A lot of my earlier years were spent taking tests. It was my nursery that actually spoke to my Mum about me and how I acted. I guess I just showed traits that the teacher noticed.

I was and I still am an insular person. As a child, I did not go out much. I still don't go out much, and I am quite anti-social by my own admission. I am a very open and talkative person, don't get me wrong, but I just cannot bring myself to going out and meeting friends. Or it least I make it a task to do so.

I remember the various trips I made to hospitals as passing experiences, rather than solidified memories. I went through a series of tests that the doctors and analysts gave to me. I think they marketed them to me as games rather than tests, probably to put me more at ease. The doctor's names and faces I could not remember, but I remember them talking to my Mum. I don't think my Dad ever went to any of those meetings. 

The standout memory from those earlier years was the blood test. I was about five years old, and I had taken the morning out of school. We went to Whiston Hospital, which at the time was a scattered series of brick buildings, rather than the giant brick/metal giant that presides over the city. I clearly remember them putting cream on my arm where they would put the needle. It made that part of my arm untouchable. It was a strange experience. I also remember crying when it was about to happen, as I was scared of the needle. They may have shown me a picture book of it, but I was nonetheless scared. They distracted me with soap bubbles, and I turned away to see a pipe going from my arm to a tube. I was mesmerised. I didn't cry, but words couldn't describe how I felt when I saw the dark red liquid drained from my arm.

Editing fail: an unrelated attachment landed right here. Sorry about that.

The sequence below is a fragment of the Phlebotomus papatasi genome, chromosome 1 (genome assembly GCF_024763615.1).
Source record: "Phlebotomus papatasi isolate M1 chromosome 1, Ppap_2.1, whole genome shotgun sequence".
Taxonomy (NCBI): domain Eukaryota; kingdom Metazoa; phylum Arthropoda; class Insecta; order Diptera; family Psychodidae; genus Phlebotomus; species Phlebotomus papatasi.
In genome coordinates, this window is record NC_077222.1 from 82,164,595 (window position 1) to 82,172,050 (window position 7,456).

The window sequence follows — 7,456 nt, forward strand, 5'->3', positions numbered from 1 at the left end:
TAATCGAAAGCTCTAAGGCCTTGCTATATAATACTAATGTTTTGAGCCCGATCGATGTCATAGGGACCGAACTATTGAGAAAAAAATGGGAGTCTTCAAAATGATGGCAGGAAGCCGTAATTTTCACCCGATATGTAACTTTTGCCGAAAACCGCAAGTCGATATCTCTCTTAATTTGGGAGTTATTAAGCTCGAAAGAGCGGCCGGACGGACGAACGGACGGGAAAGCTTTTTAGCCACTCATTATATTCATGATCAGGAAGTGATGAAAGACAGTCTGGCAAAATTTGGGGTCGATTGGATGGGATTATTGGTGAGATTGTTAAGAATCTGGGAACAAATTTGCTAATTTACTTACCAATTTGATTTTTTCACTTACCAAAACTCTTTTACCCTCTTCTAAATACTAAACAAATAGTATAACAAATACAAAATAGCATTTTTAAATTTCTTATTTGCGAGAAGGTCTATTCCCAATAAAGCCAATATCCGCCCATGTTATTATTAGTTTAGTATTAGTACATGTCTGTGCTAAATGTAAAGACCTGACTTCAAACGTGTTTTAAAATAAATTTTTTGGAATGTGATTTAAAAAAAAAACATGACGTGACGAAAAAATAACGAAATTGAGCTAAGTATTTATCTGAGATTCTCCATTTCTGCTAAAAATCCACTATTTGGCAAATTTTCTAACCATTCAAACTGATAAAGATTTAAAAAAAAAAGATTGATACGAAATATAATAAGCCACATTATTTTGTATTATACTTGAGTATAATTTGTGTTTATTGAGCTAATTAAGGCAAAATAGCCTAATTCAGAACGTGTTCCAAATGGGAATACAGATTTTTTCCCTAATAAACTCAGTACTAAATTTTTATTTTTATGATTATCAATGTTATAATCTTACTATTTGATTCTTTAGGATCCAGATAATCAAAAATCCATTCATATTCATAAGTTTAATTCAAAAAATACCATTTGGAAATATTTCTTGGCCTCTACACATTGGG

The other (sort of) clear memory I recall was my trips to therapy. I was what my teachers would consider a 'delayed child' in my speech, movement, and other areas. I had to go to speech therapy, physical therapy, and other places to sort myself out. I do remember finishing school early on Thursdays to do these things. That made me happy, though I was actually quite happy in school.

I came out well from it all eventually. I cannot comment on whether the therapy worked. I think it caught me up to my peers at the time, but I don't know how delayed I was. If you consider taking your child to therapy, I would recommend it as a little way of helping them. As for the blood test, I found out years later it was to find out if I had some form of a disease that made me behave the way I did at the time. I was a slightly naughty boy. The test was negative though, which ruled that disease out, though I do not know what it was.

Regardless, I was diagnosed with dyspraxia at the age of 5. It affects my coordination. To this day, tieing my ties and fastening my shoelaces I struggle with, but at least I can do it. I can still come across as clumsy or aloof though. This can be mildly annoying. If I were to give advice about children's development, give them time and help them out. A bit of patience and time to help them will get them there.

Published by Ben Attwood